The Government has rejected an amendment to the Financial Services Bill that would have required the regulator to take into account that consumers are responsible for their actions only when firms act in their best interests.
The bill, currently in the House of Lords, will break up the FSA, replacing it with the Prudential Regulation Authority and the Financial Conduct Authority.
The FCA will have a consumer protection objective, part of which requires it to have regard to “the general principle that consumers should take responsibility for their decisions”.
An amendment tabled by Labour peer Baroness Hayter would have added “provided that the relevant authorised person abide by the duty to act in the best interests of clients”.
The consumer protection objective also requires the regulator have regard to the “general principle that those providing regulated financial services should be expected to provide consumers with a level of care that is appropriate, having regard to the degree of risk in relation to the investment or transaction and the capabilities of the consumer in question”.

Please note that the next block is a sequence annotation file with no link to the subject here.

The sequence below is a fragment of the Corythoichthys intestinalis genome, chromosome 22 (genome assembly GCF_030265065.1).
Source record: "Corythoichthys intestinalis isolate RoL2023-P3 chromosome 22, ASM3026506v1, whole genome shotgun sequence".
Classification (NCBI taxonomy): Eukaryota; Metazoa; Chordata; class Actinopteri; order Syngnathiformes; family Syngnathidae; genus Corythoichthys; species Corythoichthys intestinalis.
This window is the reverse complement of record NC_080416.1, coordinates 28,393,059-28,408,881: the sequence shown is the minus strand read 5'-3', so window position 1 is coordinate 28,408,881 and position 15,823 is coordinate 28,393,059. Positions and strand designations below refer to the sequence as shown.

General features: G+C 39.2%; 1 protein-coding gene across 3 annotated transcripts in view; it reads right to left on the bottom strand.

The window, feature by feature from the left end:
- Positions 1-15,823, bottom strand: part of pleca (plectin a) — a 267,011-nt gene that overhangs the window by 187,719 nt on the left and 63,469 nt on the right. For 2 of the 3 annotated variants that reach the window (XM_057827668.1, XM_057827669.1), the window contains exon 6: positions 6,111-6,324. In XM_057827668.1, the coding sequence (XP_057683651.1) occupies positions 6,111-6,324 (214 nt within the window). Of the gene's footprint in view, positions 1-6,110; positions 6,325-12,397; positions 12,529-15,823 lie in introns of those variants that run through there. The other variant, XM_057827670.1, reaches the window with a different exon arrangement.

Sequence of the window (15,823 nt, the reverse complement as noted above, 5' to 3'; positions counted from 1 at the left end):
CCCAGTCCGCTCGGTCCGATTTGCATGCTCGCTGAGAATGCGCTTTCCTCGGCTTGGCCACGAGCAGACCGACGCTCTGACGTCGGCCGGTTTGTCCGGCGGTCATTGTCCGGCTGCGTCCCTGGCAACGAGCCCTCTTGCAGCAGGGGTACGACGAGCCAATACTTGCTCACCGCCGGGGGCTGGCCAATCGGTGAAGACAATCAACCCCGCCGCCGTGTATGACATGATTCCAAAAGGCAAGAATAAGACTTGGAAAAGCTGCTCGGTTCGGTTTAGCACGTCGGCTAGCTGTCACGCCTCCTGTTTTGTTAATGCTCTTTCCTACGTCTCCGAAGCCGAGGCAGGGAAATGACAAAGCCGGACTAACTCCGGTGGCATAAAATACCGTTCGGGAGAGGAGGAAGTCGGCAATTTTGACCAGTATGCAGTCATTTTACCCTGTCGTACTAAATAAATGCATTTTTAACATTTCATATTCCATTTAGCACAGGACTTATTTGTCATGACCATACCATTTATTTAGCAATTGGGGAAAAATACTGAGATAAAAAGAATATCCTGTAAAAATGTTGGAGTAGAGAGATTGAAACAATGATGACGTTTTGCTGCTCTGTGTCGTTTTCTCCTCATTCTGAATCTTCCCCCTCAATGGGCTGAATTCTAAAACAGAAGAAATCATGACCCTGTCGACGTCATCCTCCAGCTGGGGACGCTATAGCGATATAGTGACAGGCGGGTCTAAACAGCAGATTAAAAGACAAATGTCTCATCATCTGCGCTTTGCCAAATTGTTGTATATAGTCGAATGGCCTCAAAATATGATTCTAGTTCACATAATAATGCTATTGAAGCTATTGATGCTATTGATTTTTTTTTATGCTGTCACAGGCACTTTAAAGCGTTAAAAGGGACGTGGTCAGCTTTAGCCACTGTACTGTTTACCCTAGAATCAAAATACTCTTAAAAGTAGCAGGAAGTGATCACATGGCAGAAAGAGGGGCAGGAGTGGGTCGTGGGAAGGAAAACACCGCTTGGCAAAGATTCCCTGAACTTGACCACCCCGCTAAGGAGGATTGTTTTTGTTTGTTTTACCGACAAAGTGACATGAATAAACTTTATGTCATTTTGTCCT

Hayter says as it stands, the bill puts a responsibility on consumers without an equivalent duty on providers.
Speaking in the House of Lords this afternoon, Treasury commercial secretary Lord Sassoon said: “It is a principle to which the regulators must have regard, it does not create a duty or impose any new obligation on consumers. It exists there to inform the way the authorities pursue their general functions and does not bite directly on individual firms or on individual regulatory decisions.
“I would suggest the amendment would only serve to dilute and perhaps confuse the way the authority has to have regard to consumer responsibility such that the regulator’s rules and requirements would have to envisage consumers do not have to take any responsibilities for their actions when firms do not act in their bests interests and I cannot believe that is right.”